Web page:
Laissez-faire economicsno government
Plentiful Natural
Increasing labor supply from immigration and
migration from farms
Discrimination Segregation
Discrimination and segregation against African
Americans intensified and took new forms.
  • Freedom limited
  • Separation of races in public places
  • Intimidation, crimes and lynchings

Discrimination and Segregation
In Plessy v. Ferguson the Supreme Court ruled the
separate but equal did not violate the 14th
Amendment. This meant Jim Crow laws were
Discrimination and SegregationAfrican American
During the early 20th century, African Americans
began the Great Migration to northern cities in
search of jobs and to escape poverty and
discrimination in the South.
Discrimination and SegregationAfrican American
African Americans disagreed about how to respond
to the developments.
Ida B. Wells led an anti-lynching crusade and
called on the federal government to take action.
Booker T. Washington believed the way to equality
was through vocational education and economic
success. He accepted social separation.
W.E.B. DuBois felt education was meaningless
without political equality. He helped form the
NAACP, the National Association for the
Advancement of Colored People
Progressive Movement
Reconstruction through the early 20th century was
a time of contradictions. --Agricultural
expansion came through wars against the Plains
Indians and led to new federal Indian
policies --Industrial development brought great
fortunes to a few and raised the standard of
living for millions BUT also brought about
clashes between industry and labor
Social problems in rural and urban settings gave
rise to third-party movements and the Progressive
Progressive Movement
Responding to excesses of the Gilded Age, the
Progressive Movement used government to reform
problems created by industrialization. Examples
Teddy Roosevelts Square Deal, Woodrow Wilsons
New Freedom
Progressive Movement--Causes
The income disparity between the lavish lifestyle
of the wealthy few in the Age of the Robber
Barons with the harsh living conditions
of the factory workers and immigrants
led to calls for reform.
1 or 2
Progressive Movement--Causes
Working conditions for labor --dangerous working
conditions --child labor --long hours, low wages,
no job security, no benefits
Children in coal mine
--company towns employment of women
Triangle Shirtwaist Factory Fire
Progressive Movement--Goals
--Elimination of social injustices --government
controlled by the people --guaranteed
economic opportunity through government
Watchful government
Helping hands to balance society
People active in government
Progressive Accomplishments
In Local Government New forms to meet needs of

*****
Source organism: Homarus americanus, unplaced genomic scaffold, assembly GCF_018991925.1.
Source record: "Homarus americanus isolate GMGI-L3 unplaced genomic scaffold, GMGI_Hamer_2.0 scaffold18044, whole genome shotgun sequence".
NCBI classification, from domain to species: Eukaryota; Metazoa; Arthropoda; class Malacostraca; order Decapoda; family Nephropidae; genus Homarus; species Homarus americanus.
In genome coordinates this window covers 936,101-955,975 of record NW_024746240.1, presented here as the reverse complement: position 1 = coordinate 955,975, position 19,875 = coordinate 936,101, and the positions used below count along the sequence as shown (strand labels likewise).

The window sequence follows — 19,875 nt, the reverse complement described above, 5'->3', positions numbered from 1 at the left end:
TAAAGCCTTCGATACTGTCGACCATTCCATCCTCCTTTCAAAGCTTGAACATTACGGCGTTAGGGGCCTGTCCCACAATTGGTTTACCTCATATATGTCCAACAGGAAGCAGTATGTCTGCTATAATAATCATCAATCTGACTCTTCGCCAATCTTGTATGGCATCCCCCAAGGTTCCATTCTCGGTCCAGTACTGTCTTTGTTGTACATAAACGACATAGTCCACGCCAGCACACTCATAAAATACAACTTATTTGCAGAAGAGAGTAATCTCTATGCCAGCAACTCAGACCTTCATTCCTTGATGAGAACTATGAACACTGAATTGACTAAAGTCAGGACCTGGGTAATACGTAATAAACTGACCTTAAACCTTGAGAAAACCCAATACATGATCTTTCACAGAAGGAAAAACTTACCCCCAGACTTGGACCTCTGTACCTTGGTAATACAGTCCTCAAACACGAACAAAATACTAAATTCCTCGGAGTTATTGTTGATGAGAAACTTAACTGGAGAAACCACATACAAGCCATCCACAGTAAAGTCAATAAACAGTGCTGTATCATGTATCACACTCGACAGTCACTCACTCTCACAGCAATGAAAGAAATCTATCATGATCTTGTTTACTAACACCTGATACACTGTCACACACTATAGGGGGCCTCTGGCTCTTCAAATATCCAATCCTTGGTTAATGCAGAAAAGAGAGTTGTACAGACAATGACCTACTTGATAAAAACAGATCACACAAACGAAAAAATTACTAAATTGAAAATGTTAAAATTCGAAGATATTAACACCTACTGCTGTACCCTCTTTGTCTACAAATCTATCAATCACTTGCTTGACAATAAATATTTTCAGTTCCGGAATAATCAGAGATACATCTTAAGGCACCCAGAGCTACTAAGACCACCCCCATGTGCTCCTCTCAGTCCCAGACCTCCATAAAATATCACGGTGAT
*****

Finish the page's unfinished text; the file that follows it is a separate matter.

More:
growing cities (city council, managers,
In State Government --referendum citizens vote
on proposed laws --initiative voters force
consideration of a bill --recall voters can
remove a corrupt official from office
Progressive Accomplishments
In Elections --Primary elections --Direct
election of Senators --Secret Ballot
17th Amendment
Primary Election
Secret Ballot --no pressure !
Progressive Accomplishments
In Child Labor
Muckraking literature described abuses of
child labor
Child Labor Laws resulted
Labor Unions
Attempts were made to organize national labor
unions to improve working conditions.
In 1869, the Knights of Labor formed open to all
workers. In 1886, Samuel Gompers formed the
American Federation
of Labor seeking practical economic goals for
skilled workers.
The International Ladies Garment Workers Union
formed in 1900 to benefit its mostly women
Labor UnionsEarly Strikes
Labor strikes caused public distrust of these
early union attempts.
The 1886 Haymarket Square Riot violence where a
bomb killed 7 policemen killed the Knights of
When the Carnegie Steel plant near Pittsburgh cut
wages in 1892, the Homestead Strike occurred.
The 1898 Pullman Strike in the railroad car
building company ended with a court injunction.
Labor Union--Gains
Limited work hours
Regulated work conditions
Antitrust Laws
Sherman Anti-Trust Act
The Sherman Anti-Trust Act prohibits any business
structure that restrains trade (monopolies)
Clayton Anti-Trust Act
The Clayton Anti-Trust Act expands the Sherman
Act by outlawing price-fixing and exempting
unions from prosecution under the Sherman Act.
Womens Suffrage
The movement to grant women the right to vote
(suffrage) was a forerunner of the modern
protest movements.
It benefited from the strong leadership of Susan
B. Anthony.
Women were encouraged to enter the labor force
during World War I
With the 19th Amendment in 1920, women gained
suffrage (the right to vote).